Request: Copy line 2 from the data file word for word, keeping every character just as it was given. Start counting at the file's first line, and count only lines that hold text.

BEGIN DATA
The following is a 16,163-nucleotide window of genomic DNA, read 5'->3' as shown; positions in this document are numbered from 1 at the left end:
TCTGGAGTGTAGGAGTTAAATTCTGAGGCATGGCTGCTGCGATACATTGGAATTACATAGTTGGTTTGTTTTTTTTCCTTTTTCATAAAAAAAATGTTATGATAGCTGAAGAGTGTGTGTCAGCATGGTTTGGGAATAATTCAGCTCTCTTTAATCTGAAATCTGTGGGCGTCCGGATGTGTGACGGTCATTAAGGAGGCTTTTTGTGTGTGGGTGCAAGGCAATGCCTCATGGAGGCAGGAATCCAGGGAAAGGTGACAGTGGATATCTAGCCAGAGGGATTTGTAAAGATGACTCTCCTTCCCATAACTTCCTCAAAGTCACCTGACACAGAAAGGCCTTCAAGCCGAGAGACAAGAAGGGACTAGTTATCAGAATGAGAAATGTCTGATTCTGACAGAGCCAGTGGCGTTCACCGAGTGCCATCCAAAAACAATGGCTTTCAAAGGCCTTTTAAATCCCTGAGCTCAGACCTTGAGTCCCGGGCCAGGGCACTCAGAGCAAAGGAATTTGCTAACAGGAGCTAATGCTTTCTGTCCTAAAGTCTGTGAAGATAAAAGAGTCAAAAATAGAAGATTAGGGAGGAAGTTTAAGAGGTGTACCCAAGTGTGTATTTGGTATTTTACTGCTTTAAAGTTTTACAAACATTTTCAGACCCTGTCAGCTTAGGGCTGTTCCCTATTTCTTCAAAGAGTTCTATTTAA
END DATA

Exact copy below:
TCTGGAGTGTAGGAGTTAAATTCTGAGGCATGGCTGCTGCGATACATTGGAATTACATAGTTGGTTTGTTTTTTTTCCTTTTTCATAAAAAAAATGTTATGATAGCTGAAGAGTGTGTGTCAGCATGGTTTGGGAATAATTCAGCTCTCTTTAATCTGAAATCTGTGGGCGTCCGGATGTGTGACGGTCATTAAGGAGGCTTTTTGTGTGTGGGTGCAAGGCAATGCCTCATGGAGGCAGGAATCCAGGGAAAGGTGACAGTGGATATCTAGCCAGAGGGATTTGTAAAGATGACTCTCCTTCCCATAACTTCCTCAAAGTCACCTGACACAGAAAGGCCTTCAAGCCGAGAGACAAGAAGGGACTAGTTATCAGAATGAGAAATGTCTGATTCTGACAGAGCCAGTGGCGTTCACCGAGTGCCATCCAAAAACAATGGCTTTCAAAGGCCTTTTAAATCCCTGAGCTCAGACCTTGAGTCCCGGGCCAGGGCACTCAGAGCAAAGGAATTTGCTAACAGGAGCTAATGCTTTCTGTCCTAAAGTCTGTGAAGATAAAAGAGTCAAAAATAGAAGATTAGGGAGGAAGTTTAAGAGGTGTACCCAAGTGTGTATTTGGTATTTTACTGCTTTAAAGTTTTACAAACATTTTCAGACCCTGTCAGCTTAGGGCTGTTCCCTATTTCTTCAAAGAGTTCTATTTAA